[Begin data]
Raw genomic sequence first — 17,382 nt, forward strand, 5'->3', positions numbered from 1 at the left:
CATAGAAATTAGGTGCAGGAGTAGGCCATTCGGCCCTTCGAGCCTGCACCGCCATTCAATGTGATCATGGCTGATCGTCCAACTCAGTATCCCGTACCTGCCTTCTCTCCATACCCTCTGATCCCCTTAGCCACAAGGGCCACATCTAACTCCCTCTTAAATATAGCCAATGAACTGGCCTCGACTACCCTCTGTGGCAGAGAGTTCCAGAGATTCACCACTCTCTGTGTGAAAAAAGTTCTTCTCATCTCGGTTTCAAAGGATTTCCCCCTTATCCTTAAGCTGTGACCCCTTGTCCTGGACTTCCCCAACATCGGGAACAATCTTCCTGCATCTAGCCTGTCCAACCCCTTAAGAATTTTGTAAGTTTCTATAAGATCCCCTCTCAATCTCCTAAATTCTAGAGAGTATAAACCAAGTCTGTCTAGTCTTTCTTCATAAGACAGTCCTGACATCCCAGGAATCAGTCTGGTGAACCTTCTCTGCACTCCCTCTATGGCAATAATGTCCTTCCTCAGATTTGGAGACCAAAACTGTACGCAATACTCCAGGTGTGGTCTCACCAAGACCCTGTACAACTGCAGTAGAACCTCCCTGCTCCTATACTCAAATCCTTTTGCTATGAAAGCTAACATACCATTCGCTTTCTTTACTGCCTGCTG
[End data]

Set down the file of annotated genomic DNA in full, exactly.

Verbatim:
Raw genomic sequence first — 17,382 nt, forward strand, 5'->3', positions numbered from 1 at the left:
CATAGAAATTAGGTGCAGGAGTAGGCCATTCGGCCCTTCGAGCCTGCACCGCCATTCAATGTGATCATGGCTGATCGTCCAACTCAGTATCCCGTACCTGCCTTCTCTCCATACCCTCTGATCCCCTTAGCCACAAGGGCCACATCTAACTCCCTCTTAAATATAGCCAATGAACTGGCCTCGACTACCCTCTGTGGCAGAGAGTTCCAGAGATTCACCACTCTCTGTGTGAAAAAAGTTCTTCTCATCTCGGTTTCAAAGGATTTCCCCCTTATCCTTAAGCTGTGACCCCTTGTCCTGGACTTCCCCAACATCGGGAACAATCTTCCTGCATCTAGCCTGTCCAACCCCTTAAGAATTTTGTAAGTTTCTATAAGATCCCCTCTCAATCTCCTAAATTCTAGAGAGTATAAACCAAGTCTGTCTAGTCTTTCTTCATAAGACAGTCCTGACATCCCAGGAATCAGTCTGGTGAACCTTCTCTGCACTCCCTCTATGGCAATAATGTCCTTCCTCAGATTTGGAGACCAAAACTGTACGCAATACTCCAGGTGTGGTCTCACCAAGACCCTGTACAACTGCAGTAGAACCTCCCTGCTCCTATACTCAAATCCTTTTGCTATGAAAGCTAACATACCATTCGCTTTCTTTACTGCCTGCTG